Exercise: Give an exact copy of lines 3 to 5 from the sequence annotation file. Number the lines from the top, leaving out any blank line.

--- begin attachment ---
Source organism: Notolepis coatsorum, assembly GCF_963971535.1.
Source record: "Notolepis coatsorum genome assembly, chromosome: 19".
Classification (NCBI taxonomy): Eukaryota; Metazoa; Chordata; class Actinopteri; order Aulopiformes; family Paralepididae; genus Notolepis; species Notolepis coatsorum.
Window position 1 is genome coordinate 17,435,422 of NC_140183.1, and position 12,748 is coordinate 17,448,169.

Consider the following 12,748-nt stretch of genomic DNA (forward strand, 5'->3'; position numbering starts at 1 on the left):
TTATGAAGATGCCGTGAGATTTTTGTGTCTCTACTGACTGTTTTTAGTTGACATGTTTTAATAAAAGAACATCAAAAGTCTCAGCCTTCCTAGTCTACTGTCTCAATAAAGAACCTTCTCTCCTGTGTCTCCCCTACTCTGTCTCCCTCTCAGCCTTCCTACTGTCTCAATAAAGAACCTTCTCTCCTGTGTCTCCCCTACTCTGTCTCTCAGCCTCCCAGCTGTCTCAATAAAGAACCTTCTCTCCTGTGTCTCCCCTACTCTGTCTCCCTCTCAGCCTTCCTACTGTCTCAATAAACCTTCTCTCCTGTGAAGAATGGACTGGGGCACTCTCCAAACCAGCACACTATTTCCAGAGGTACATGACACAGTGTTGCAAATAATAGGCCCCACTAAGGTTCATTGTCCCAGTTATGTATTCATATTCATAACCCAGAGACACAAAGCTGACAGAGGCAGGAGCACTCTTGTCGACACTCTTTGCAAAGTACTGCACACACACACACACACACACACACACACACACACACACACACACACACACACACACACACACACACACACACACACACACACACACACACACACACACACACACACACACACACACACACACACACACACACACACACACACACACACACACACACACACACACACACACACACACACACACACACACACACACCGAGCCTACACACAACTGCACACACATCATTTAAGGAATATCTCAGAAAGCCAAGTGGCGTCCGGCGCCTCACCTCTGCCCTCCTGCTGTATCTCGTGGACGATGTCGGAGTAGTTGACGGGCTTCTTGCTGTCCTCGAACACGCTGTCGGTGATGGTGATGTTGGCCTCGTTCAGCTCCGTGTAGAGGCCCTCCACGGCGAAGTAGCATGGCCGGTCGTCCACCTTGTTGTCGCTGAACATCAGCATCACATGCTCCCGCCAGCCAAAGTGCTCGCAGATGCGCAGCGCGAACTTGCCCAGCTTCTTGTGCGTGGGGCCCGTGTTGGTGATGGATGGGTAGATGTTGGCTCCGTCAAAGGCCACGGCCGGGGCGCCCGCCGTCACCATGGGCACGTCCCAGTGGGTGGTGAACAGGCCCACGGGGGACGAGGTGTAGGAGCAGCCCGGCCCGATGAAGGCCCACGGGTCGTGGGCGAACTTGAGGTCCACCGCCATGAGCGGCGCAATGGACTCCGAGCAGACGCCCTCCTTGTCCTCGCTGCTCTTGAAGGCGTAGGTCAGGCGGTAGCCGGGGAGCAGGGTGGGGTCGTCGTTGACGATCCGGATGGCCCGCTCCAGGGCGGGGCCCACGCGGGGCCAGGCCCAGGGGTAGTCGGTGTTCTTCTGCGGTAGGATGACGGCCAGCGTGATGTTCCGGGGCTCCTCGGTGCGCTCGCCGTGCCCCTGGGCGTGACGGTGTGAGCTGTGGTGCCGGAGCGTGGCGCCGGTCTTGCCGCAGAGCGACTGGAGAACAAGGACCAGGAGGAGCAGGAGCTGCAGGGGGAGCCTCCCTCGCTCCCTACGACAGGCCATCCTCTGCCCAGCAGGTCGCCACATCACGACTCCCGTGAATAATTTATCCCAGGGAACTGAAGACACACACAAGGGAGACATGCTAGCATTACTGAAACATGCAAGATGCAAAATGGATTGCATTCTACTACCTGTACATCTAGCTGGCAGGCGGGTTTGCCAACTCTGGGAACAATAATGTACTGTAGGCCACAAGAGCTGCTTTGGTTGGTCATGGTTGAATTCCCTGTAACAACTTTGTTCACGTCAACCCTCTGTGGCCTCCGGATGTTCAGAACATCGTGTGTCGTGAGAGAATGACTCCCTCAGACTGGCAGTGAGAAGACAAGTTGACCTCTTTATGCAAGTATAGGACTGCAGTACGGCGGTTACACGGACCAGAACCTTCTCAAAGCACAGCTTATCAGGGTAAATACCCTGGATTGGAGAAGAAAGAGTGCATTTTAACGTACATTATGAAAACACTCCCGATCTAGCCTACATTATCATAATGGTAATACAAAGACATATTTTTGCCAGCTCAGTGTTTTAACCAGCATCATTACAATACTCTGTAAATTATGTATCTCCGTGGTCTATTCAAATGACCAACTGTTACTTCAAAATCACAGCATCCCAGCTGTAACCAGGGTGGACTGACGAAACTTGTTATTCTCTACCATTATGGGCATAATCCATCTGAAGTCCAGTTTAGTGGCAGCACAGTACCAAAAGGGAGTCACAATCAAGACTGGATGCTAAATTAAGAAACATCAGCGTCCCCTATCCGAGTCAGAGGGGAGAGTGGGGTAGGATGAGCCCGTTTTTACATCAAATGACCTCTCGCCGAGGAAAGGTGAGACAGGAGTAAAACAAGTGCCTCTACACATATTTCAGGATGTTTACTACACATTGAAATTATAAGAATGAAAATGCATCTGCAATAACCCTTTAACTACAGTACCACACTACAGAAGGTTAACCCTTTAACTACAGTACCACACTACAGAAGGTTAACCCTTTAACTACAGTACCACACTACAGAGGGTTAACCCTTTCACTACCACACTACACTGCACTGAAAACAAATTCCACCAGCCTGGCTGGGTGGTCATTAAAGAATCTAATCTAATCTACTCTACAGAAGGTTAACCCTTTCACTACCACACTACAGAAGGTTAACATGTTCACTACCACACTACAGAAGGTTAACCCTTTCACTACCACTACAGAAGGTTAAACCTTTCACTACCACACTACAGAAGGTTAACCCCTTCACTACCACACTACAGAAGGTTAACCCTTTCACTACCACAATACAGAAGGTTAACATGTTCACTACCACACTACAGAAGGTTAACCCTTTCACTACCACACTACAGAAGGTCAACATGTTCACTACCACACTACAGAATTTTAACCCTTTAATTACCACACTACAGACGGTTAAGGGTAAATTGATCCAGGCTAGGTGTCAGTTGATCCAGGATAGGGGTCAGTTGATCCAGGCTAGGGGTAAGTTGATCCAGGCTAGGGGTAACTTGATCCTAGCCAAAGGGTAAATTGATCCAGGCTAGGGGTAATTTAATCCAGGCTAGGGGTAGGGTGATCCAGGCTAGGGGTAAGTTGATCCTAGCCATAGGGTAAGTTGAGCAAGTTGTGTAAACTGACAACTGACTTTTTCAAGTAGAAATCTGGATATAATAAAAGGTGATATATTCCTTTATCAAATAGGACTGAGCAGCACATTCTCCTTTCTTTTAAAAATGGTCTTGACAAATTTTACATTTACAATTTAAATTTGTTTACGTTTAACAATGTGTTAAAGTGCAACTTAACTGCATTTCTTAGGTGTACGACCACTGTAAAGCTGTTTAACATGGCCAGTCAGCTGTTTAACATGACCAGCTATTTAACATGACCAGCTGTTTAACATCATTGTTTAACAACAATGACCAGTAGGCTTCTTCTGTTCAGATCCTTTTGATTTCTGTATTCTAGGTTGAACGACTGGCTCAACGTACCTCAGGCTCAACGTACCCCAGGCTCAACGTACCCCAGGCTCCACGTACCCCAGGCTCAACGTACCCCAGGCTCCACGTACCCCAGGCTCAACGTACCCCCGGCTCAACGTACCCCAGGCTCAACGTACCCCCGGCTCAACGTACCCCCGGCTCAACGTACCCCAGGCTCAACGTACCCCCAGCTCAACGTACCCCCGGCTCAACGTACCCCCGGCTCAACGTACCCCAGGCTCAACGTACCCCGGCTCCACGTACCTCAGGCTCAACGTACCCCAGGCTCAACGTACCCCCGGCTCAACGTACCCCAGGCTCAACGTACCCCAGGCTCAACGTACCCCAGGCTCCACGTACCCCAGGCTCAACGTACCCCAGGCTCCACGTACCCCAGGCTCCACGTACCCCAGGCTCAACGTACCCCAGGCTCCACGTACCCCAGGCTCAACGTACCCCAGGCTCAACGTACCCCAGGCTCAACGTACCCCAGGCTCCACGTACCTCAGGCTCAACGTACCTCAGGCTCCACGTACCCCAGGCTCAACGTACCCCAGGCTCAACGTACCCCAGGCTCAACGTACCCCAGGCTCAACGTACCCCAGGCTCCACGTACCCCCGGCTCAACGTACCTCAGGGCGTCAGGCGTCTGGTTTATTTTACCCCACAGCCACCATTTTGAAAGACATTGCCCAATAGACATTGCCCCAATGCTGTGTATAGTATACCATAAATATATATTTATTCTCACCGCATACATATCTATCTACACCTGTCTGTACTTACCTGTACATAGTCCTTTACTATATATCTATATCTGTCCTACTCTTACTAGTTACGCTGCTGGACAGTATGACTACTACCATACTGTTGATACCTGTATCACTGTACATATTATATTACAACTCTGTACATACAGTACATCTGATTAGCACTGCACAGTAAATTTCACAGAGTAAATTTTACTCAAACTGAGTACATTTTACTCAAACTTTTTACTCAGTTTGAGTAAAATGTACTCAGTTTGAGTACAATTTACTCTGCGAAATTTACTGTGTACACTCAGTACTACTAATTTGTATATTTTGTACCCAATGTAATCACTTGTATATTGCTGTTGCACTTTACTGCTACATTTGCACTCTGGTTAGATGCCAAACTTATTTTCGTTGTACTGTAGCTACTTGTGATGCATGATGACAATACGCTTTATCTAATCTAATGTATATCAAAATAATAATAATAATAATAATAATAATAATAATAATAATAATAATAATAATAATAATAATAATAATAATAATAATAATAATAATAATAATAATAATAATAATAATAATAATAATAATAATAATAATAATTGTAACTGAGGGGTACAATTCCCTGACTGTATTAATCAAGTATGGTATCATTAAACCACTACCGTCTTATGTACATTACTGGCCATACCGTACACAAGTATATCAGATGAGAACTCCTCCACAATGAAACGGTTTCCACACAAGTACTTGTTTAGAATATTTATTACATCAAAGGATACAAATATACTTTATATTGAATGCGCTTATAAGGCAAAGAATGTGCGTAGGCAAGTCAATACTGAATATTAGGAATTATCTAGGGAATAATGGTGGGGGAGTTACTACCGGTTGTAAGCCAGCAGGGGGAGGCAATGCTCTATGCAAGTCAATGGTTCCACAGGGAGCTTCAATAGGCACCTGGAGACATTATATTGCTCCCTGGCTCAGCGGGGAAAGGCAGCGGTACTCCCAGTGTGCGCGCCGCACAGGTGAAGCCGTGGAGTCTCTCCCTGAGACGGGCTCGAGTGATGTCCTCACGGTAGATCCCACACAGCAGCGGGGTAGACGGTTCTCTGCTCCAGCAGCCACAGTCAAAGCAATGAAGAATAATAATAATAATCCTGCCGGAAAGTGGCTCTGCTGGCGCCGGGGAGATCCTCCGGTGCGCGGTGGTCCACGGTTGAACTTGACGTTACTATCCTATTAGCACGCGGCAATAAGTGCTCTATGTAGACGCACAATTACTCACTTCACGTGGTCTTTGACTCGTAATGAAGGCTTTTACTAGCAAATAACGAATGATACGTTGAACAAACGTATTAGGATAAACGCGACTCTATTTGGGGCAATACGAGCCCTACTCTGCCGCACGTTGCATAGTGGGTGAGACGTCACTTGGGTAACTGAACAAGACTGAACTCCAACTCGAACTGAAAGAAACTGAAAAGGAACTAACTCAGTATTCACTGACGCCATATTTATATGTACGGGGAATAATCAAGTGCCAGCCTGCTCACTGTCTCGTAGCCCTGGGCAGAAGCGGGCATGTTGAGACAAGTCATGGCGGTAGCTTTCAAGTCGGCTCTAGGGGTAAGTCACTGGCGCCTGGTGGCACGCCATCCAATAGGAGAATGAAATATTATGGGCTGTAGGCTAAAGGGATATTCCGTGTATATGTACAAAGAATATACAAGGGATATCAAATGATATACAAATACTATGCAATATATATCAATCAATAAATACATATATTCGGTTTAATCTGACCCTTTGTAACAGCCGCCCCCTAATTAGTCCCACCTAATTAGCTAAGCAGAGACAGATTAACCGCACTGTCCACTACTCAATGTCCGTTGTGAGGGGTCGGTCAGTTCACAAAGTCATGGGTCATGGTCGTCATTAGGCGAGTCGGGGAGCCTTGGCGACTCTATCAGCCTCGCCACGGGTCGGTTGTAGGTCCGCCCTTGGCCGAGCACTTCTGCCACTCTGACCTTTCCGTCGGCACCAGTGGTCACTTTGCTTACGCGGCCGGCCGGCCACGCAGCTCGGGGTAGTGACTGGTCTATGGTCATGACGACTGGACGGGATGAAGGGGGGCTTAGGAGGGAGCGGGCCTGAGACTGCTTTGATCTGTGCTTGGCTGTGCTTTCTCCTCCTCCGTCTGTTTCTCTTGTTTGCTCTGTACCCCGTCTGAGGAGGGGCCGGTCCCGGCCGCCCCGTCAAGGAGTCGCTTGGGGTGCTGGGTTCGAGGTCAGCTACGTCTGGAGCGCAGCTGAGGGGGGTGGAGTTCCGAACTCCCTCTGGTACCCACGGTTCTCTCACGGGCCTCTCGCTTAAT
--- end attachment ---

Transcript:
Classification (NCBI taxonomy): Eukaryota; Metazoa; Chordata; class Actinopteri; order Aulopiformes; family Paralepididae; genus Notolepis; species Notolepis coatsorum.
Window position 1 is genome coordinate 17,435,422 of NC_140183.1, and position 12,748 is coordinate 17,448,169.

Consider the following 12,748-nt stretch of genomic DNA (forward strand, 5'->3'; position numbering starts at 1 on the left):